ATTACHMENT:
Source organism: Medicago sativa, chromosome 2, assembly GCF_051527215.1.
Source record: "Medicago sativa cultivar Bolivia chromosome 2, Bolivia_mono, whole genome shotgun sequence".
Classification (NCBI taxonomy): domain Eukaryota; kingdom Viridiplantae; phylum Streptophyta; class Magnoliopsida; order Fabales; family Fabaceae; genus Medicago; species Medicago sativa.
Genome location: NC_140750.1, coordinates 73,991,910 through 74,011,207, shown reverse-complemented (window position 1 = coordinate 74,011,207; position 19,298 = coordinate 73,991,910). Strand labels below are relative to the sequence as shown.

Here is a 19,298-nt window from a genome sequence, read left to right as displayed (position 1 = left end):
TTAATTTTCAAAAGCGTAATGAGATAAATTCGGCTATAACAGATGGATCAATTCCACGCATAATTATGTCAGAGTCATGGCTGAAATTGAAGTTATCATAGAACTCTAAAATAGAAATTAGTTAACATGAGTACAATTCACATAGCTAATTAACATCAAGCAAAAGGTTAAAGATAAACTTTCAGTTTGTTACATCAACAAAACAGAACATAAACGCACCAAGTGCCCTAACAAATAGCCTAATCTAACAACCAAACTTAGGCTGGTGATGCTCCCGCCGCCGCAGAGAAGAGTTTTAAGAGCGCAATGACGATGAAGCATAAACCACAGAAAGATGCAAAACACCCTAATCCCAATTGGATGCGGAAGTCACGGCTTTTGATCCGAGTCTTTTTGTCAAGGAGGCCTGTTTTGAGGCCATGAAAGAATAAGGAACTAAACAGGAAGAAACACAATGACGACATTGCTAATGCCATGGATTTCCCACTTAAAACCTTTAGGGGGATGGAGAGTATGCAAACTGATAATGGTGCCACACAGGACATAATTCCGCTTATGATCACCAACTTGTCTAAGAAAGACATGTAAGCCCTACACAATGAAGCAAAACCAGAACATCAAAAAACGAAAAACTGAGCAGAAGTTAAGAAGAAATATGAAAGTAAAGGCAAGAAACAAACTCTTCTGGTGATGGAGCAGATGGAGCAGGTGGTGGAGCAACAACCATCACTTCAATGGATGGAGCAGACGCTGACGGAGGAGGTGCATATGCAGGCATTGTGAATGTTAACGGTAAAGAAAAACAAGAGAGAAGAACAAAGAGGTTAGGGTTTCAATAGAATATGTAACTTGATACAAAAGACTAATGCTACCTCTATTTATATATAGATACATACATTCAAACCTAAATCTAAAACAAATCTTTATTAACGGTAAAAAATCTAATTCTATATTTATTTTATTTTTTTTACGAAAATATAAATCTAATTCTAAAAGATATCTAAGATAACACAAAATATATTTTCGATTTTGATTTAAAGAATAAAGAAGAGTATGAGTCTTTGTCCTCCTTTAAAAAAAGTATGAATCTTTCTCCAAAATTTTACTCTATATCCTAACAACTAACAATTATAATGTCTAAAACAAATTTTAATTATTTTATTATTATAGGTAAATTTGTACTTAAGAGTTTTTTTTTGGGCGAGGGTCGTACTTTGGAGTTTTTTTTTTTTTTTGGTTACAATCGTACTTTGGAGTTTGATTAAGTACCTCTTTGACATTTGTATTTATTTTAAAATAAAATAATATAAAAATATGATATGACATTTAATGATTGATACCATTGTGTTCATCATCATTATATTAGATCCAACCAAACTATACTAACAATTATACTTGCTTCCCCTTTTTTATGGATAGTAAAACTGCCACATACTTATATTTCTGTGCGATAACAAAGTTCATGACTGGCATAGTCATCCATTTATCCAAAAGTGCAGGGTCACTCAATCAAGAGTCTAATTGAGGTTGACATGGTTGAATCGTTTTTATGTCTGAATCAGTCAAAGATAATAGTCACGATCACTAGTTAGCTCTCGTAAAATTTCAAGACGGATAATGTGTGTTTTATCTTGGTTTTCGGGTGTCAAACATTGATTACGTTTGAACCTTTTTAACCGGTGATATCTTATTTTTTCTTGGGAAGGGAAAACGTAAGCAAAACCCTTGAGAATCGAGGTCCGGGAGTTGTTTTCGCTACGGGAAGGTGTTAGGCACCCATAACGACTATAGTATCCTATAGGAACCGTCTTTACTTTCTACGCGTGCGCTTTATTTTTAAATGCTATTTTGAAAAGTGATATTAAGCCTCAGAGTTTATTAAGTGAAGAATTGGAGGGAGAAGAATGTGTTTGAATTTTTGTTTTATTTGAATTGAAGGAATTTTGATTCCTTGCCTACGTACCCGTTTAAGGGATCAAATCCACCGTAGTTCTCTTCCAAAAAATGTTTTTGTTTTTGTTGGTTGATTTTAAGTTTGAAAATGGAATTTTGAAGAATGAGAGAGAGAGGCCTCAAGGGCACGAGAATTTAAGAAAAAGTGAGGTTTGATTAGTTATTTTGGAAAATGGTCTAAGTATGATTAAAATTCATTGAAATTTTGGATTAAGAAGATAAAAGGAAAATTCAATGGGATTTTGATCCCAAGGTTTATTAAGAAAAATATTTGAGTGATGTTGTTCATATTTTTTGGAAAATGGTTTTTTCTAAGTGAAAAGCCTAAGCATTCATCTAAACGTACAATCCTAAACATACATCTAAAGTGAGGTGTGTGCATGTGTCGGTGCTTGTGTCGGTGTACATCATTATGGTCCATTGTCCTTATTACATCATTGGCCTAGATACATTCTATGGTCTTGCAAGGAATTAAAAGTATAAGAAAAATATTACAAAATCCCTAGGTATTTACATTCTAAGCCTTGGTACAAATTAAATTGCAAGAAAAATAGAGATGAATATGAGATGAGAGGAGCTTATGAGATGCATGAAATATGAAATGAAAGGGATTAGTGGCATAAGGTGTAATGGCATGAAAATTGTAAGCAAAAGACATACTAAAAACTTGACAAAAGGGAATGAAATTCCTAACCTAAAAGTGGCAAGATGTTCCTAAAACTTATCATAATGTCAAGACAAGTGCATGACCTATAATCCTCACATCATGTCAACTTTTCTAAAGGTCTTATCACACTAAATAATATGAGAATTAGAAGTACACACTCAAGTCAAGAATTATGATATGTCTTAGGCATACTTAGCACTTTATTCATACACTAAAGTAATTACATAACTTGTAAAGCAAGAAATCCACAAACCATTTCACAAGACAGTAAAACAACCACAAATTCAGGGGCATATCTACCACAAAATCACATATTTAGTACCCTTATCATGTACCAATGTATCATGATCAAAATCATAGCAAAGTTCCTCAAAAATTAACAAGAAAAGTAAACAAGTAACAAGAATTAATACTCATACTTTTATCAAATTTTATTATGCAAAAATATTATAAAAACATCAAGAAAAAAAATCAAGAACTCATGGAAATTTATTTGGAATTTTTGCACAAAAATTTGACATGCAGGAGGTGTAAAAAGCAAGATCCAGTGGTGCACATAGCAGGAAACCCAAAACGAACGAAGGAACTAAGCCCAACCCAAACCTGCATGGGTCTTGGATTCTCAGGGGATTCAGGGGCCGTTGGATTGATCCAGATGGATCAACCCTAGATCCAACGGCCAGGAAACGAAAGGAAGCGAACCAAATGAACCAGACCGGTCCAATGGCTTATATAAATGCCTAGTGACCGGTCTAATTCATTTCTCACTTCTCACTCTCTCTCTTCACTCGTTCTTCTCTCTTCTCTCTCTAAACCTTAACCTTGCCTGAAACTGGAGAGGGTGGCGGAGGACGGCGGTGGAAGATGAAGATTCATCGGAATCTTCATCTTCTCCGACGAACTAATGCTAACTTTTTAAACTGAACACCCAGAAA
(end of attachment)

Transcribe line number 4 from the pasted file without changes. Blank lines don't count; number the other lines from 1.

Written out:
Genome location: NC_140750.1, coordinates 73,991,910 through 74,011,207, shown reverse-complemented (window position 1 = coordinate 74,011,207; position 19,298 = coordinate 73,991,910). Strand labels below are relative to the sequence as shown.